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Quinces: The forgotten fruit!

Do you know quinces? No? It's time to change that! The yellow fruits are both culinary and healthy.

Quinces have been forgotten for years. Our great-grandmothers still regularly made quince jam, and appreciated the special fruit. Today, the quince is rather unknown. But now slowly comes back in everyone's mouth. Even in ancient times, quince were known for their health effects and were used as a remedy for indigestion, colds and dermatitis. We will show you what's in the quince and why you should pay more attention to it. 

Origin

Originally the quince comes from West Asia. About 6,000 years ago, the quince was said to have been grown in the Caucasus. About 600 BC the quince was described in ancient Greece and was considered a symbol of happiness, fertility and love. The ancient Greeks cooked the quince with honey. This jelly served the sick as a stimulating medicine and travelers as provisions. Hippocrates, the most famous doctor of antiquity, prescribed the quince in fever or in gastrointestinal problems. In naturopathy, the seeds and leaves of the quince are used in addition to the shell and the pulp. Even with reflux symptoms quince syrup seems to be popular too. However, there is no scientific evidence for this.

In ancient Rom, the quince occurred about 200 BC. The Romans called the quince "wool apple" because of its fluffy shell. The Romans eventually brought the fruit to Central Europe. Today, the quince is mainly cultivated in the Mediterranean. The aromatic fruits are native to Central Asia, Iran, Southeast Arabia, Japan, parts of North America and Crete. Most of our quinces come from Spain, Italy, Portugal and North Africa.

What are quinces?

Quinces are rich yellow and grow like apples and pears as pome fruit on shrubs, and smell a little like lemons. There are apple and pear quinces, so quinces usually look like a crossbreed between apples and pears. Quinces contain three times more vitamin C than their known relatives. Quince season is in fall. You should not bite heartily at the local quince. Fresh, the fruits are rock hard, not a bit sweet or juicy. You have to cook them first to taste the fruits, but then the vitamin C is gone. So why should you eat quinces?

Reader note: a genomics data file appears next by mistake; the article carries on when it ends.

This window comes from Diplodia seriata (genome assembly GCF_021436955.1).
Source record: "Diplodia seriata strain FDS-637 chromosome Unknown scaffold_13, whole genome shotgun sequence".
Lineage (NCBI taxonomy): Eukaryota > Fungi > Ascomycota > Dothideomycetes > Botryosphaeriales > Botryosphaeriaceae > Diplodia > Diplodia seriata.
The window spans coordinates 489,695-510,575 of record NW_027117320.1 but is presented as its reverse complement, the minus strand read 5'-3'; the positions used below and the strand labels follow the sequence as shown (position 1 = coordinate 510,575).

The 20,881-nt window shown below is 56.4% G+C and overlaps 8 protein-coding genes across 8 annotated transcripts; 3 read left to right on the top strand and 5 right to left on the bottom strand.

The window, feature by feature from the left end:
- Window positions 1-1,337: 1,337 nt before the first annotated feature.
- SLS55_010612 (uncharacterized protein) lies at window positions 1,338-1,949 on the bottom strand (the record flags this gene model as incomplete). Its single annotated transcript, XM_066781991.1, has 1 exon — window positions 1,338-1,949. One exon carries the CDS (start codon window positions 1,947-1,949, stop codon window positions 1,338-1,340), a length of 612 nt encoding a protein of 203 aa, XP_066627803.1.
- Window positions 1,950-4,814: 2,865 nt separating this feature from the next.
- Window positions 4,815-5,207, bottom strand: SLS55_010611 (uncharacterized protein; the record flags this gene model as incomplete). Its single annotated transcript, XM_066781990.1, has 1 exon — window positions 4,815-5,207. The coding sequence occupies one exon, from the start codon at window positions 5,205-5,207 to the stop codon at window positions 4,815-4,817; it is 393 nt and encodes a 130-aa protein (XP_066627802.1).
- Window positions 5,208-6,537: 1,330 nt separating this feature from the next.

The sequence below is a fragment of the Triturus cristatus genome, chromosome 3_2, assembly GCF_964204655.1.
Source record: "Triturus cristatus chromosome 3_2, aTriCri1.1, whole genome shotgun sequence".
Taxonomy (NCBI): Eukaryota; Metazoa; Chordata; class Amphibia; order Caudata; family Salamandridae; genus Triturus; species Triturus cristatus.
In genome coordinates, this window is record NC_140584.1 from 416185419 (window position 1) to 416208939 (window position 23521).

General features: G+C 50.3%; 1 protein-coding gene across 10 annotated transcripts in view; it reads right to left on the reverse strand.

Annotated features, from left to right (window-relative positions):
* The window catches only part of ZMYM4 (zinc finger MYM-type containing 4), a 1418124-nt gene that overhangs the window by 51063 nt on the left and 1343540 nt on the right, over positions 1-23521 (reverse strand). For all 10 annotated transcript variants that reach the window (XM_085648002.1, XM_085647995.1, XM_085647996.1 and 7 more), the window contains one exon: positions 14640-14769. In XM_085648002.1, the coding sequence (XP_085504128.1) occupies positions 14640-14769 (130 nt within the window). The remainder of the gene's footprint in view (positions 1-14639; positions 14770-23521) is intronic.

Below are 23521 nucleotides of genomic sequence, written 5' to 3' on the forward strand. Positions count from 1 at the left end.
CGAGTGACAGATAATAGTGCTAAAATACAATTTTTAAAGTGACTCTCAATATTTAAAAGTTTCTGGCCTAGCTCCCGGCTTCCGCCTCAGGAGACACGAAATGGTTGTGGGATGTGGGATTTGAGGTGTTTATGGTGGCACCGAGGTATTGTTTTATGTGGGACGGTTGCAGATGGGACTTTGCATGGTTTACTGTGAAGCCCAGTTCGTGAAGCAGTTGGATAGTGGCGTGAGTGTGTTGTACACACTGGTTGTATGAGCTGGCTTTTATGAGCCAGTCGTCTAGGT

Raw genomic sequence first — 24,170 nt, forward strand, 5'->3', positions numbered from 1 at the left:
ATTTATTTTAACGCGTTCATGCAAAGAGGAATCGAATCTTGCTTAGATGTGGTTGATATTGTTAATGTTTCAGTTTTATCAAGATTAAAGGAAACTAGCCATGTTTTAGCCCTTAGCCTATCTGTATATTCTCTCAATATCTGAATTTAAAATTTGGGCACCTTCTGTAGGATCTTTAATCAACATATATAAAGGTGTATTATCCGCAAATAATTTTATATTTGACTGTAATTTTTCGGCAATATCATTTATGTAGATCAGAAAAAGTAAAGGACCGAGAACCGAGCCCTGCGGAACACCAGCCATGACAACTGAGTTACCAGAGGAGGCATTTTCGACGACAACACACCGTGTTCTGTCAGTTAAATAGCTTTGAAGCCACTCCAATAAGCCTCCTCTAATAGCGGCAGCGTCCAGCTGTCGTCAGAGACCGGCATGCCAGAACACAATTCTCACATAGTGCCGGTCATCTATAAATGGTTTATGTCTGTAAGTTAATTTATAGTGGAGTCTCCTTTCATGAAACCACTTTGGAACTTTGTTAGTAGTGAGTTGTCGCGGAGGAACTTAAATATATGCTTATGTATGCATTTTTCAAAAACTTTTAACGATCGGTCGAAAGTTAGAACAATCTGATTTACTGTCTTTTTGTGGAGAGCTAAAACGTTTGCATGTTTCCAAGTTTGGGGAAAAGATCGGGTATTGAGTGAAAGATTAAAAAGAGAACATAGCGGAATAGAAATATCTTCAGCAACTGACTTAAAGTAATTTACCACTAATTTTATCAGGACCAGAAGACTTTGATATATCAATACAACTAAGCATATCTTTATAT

What is in them?

Quinces are used in food and pharmaceutical products. The fruit is rich in lignin, which is why, among other things, quince is used in tea, wine and starch syrup production.

Quinces contain plenty of potassium, about 200 mg of potassium per 100g quince. In addition to sodium and chloride, potassium is one of the most important electrolytes in our body. Potassium controls the transmission of stimuli in our nerves and the contractions in our muscles. In addition, potassium regulates our water balance.

Furthermore, quince also contains minerals, trace elements and vitamins such as iron, zinc, copper, calcium, magnesium, vitamin A, vitamin B1, folic acid (important for pregnant women), vitamin B6 and vitamin E. The minerals and trace elements are, among other things, responsible for cell metabolism, regeneration of the muscles and oxygen transport in the body. Folic acid is important for cell division and zinc is good for hair, nails and body’s defenses.

The quince impresses in this case above all by the variety of vital substances and not so much by a high content.

Similar to apples and pears, the quince contains pectin. Pectins are soluble fibers that can absorb large amounts of water and sugar. This ensures a healthy digestion and keeps our blood pressure in balance. Pectin also has the ability to bind bile acid. In order to form new bile acid, cholesterol is taken from the blood - the result: cholesterol level drops. An increased intake of fiber, with sufficient mineral intake, not only helps to keep cholesterol levels in check, but also reduces the risk of high blood pressure.

Pectins can also positively affect the intestinal flora, as they promote the growth of the positive bacteria. As a result, negative bacteria can be suppressed.

Pectins can also help in the detoxification of the organism, because they bind to heavy metals, as well as radioactive particles such as cesium, strontium or plutonium and are then excreted through the intestine. This could be observed by children in Belarus injured during Chernobyl.

Quinces contain, in addition to vitamin C, other antioxidants, such as flavonoids. These phytochemicals protect the body from free radicals and can counteract various diseases. Quercetin is such a phytochemical and was named the king of flavonoids by researchers.

These are good reasons to bring these woody things back on our plate. Especially their nutritional content makes the quince healthy. The yellow fruit is rich in dietary fiber and provides valuable vitamins and minerals. These ingredients can help prevent various diseases and support our health.